As Piercing opens, Reed (Christopher Abbott) is a man with murder on his mind. About 30, nondescript, slightly schlubby even, with a receding hairline, five-o-clock shadow, and a troubled, unsure demeanor, Reed is first seen hovering over his infant daughter with an ice pick in hand. He’s not making a cocktail. Riddled with anxiety and insomnia, Reed is a wreck. His work isn’t fulfilling him. His wife can’t calm him. And then at one point, as he gazes down into the dark pools that are his daughter’s eyes, the infant speaks to him: “You know what you have to do, right?” The moment is chilling, yet absurd. In a very dark way, it’s hilarious. And with that, Piercing is off to the races.


Based on a short novel by Ryu Murakami — also the author of Audition, memorably filmed by Takashi Miike — and adapted for the screen by director Nicolas Pesce, Piercing moves quickly and plays more like an extended vignette than a feature film. Reed explains the rules — his rules — in a voiceover as he packs a simple, S&M-themed murder kit into a getaway bag. His victim must be a prostitute, and she must speak English. No, he doesn’t tell us why this is the case. Nonetheless, his destination is a posh hotel room where he plans to hire a prostitute versed in S&M, tie her up, and then stab her repeatedly until dead. Gallows humor is the dominant mode as Reed, with all the assiduousness of a traveling salesman memorizing a presentation sync’d to his Powerpoint deck, rehearses the different stages of his imagined crime as “The Girl from Ipanema” plays in the background. Abbott plays Reed as insecure but committed; he studies his plans so carefully because he knows he’s out of his element. It’s a risk. What’s unsettling is that he doesn’t anticipate taking any pleasure in the killing. What’s spooky is that he seems to believe he has no choice in the matter.

Dark premise thus established, Piercing takes a hard turn, abandoning Reed in his hotel room and turning its attention instead to sex worker Jackie (Mia Wasikowska), who rolls out of bed as her boss barks at her on an answering machine message about her next client. Jackie makes some coffee, pops some pills, and gets in a taxi. And that’s where Piercing gets interesting, as it starts to become clear that the film considers Reed and Jackie rivals rather than simply predator and prey. Pesce himself seems giddy at the prospect of these two characters meeting, bringing the two of them together in the frame via split-screen before they meet, and cranking up Goblin’s urgent, main title theme for Dario Argento’s Deep Red. It’s a threat, or a promise.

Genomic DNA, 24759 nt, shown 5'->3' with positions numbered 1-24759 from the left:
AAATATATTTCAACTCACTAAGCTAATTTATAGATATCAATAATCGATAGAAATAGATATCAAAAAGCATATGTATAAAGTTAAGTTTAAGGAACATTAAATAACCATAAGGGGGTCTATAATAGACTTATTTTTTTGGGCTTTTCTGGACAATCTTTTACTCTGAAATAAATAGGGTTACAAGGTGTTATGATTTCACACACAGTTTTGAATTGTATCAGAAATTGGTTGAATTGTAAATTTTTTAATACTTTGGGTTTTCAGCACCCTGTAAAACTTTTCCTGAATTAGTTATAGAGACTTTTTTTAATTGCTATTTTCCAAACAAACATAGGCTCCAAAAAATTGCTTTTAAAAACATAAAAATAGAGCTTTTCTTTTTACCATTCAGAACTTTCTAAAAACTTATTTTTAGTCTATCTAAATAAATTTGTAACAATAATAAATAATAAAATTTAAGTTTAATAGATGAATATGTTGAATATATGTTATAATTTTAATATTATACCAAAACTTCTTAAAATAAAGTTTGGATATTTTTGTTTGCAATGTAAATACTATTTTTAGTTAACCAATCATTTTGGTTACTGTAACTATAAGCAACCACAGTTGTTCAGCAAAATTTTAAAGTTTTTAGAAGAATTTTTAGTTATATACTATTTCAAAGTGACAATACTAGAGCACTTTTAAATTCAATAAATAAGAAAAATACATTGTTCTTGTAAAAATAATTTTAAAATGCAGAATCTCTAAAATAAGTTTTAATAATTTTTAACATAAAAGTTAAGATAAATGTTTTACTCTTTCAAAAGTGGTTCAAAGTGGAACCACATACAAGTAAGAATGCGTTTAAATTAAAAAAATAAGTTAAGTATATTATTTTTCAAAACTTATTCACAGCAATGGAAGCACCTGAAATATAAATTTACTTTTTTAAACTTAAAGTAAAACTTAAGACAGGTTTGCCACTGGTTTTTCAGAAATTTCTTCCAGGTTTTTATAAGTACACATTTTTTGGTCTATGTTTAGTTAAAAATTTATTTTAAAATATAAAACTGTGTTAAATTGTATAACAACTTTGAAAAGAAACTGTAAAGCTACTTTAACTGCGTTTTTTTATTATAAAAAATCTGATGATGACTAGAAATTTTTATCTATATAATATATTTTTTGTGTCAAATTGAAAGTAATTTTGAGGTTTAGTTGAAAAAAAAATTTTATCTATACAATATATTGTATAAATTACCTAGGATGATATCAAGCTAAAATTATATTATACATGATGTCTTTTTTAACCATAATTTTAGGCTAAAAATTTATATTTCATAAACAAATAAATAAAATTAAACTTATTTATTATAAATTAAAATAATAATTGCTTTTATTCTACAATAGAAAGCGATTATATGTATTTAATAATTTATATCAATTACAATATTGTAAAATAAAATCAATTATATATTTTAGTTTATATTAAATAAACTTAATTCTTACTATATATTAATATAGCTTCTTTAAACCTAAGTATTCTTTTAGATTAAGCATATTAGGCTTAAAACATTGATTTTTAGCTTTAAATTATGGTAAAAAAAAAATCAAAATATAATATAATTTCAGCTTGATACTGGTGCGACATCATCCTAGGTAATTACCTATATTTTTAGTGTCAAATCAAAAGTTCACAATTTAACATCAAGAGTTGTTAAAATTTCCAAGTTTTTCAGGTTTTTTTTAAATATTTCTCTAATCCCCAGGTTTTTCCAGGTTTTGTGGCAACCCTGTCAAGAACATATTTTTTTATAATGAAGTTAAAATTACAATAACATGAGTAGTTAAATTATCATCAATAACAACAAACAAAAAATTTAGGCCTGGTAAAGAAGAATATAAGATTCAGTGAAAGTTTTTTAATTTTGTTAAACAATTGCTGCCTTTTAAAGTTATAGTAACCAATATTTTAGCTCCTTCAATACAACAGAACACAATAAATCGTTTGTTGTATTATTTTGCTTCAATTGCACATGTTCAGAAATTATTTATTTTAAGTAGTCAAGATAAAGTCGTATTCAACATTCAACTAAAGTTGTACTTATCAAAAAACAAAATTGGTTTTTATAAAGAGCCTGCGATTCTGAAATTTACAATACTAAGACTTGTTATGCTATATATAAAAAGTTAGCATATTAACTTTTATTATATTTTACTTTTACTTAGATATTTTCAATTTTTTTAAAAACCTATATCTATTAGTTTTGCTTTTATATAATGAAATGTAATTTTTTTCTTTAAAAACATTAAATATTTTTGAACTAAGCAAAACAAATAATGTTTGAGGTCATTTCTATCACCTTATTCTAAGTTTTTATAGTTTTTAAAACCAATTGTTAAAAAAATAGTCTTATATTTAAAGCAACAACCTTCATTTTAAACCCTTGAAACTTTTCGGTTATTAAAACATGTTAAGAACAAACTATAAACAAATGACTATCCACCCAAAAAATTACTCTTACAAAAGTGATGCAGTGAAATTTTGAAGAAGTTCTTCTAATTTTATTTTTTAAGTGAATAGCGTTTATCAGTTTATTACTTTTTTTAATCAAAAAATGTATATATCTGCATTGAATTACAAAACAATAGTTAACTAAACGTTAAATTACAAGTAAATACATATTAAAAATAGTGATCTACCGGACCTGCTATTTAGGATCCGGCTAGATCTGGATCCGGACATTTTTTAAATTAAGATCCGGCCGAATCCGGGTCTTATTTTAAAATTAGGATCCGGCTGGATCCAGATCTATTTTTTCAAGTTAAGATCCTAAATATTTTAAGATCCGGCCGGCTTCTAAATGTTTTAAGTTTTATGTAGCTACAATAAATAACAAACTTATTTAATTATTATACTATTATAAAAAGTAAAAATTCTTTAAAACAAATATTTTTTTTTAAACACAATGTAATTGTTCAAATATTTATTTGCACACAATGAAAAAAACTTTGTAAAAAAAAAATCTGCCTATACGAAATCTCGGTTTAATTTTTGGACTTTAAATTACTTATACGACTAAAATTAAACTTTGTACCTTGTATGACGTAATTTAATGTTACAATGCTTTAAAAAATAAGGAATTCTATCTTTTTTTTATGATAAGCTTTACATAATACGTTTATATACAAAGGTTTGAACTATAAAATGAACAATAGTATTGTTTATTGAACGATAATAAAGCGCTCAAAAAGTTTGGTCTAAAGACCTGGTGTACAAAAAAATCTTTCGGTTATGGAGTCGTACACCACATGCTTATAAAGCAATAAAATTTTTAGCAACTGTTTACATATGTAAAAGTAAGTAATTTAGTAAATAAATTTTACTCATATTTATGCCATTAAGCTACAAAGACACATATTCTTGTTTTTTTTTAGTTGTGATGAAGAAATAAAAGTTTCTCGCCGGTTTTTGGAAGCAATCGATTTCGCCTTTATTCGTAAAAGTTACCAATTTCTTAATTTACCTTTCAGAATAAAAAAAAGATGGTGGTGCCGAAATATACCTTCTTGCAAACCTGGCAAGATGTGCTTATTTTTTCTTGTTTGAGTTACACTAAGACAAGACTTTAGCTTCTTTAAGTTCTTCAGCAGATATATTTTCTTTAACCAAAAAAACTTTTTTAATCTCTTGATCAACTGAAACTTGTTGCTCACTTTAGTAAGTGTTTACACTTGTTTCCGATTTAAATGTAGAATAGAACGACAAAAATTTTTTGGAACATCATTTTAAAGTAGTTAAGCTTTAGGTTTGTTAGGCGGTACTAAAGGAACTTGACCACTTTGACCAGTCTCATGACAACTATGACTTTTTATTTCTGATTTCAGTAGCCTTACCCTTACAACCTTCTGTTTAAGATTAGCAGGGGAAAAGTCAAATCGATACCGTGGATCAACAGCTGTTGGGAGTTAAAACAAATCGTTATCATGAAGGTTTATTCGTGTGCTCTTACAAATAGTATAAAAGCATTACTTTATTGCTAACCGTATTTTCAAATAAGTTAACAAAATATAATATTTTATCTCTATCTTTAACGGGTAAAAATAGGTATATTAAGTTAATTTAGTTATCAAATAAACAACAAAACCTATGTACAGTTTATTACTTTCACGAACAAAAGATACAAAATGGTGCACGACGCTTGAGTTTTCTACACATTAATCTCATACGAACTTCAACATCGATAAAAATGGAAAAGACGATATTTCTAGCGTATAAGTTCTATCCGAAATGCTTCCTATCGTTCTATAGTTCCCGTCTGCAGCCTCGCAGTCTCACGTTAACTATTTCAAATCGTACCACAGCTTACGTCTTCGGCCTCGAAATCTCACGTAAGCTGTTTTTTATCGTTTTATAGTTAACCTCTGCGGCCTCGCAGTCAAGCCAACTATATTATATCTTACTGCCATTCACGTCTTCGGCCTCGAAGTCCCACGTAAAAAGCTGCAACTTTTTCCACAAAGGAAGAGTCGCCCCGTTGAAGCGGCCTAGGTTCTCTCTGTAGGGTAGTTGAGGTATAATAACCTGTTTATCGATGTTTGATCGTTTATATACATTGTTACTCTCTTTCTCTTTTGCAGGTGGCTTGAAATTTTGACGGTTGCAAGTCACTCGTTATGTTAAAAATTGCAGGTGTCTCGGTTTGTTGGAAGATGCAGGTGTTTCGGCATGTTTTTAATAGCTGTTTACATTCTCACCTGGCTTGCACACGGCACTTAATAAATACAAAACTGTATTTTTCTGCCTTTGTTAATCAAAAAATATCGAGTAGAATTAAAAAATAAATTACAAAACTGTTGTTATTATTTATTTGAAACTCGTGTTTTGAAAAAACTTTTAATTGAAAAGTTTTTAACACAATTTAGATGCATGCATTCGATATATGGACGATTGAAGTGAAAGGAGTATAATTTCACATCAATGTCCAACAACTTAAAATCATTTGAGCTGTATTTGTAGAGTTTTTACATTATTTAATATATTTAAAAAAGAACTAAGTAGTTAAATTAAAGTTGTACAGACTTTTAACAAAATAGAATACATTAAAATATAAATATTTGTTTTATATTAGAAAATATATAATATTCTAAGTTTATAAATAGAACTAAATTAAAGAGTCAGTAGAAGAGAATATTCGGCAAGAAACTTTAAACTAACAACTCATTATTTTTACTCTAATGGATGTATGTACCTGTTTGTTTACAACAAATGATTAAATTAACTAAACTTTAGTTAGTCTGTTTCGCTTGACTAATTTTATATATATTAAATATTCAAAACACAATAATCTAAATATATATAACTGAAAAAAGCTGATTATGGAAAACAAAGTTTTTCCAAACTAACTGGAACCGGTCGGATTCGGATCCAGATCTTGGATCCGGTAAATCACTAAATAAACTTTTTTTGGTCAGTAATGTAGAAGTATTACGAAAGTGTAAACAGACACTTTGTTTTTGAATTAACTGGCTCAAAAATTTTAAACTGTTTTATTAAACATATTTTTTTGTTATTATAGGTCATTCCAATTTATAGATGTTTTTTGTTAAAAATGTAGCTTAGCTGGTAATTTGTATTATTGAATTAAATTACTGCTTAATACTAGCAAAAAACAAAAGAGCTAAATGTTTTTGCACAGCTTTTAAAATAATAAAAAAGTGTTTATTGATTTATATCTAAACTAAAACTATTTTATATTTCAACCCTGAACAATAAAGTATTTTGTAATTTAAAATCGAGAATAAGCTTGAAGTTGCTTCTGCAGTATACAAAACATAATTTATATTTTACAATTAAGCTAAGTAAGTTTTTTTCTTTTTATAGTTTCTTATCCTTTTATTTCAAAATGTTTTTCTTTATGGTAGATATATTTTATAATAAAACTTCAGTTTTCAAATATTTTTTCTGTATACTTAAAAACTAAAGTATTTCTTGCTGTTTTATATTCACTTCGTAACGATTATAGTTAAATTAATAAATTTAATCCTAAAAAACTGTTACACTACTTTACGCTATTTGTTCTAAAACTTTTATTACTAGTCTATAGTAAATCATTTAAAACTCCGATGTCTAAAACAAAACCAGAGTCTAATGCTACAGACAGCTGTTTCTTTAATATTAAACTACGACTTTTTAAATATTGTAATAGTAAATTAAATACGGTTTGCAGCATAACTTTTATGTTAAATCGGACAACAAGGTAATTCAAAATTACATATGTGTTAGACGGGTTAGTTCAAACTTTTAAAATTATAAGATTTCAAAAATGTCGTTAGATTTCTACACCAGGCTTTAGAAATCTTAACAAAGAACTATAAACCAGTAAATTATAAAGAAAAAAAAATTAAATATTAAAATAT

Richly colored though it may be, Piercing is more full of shadows than light, keeping the picture almost as moody as Pesce’s previous, black-and-white The Eyes of My Mother. Cinematographer Zach Galler manages to pour light just where he wants it while spilling little anywhere else. The dark, contrasty imagery complements increasingly uncomfortable action on-screen, as Piercing settles into an entertainingly twisted groove and a compelling rhythm of give and take. The only trouble is there’s not much to grab onto here. Many of the film’s exterior cityscape shots employ what are clearly miniature buildings with row after row of tiny windows, representing huge apartment blocks. The suggestion is that Piercing‘s scenario is a kind of microcosm of larger human relations and interactions, the kind of story you might see told if you peeped through one of those windows at random. That’s true enough, as far as it goes, but Piercing is all about two characters who, strangely, become more opaque as the film progresses. Reed gets a backstory, hinted at in flashbacks, that posits his victim status rather than garden-variety misogyny but doesn’t generate much in the way of empathy in itself. And Abbott is good in the role, both vulnerable and pathetic, even though Reed remains difficult to read. On the other hand, Wasikowska’s performance is a real showcase. Lithe and girlish, she exudes a playfulness that dissonates with the film’s grimmer proceedings. But in her first scene together with Reed, where she tries to gently coax him out of his shell by asking him about his sexual history, offering to masturbate for him, and promising to teach him a thing or two, Jackie comes off as such a fundamentally good egg — kind, generous, open — that you hate to imagine anything bad happening to her. Inasmuch as Piercing has stakes, that’s where you’ll find them.

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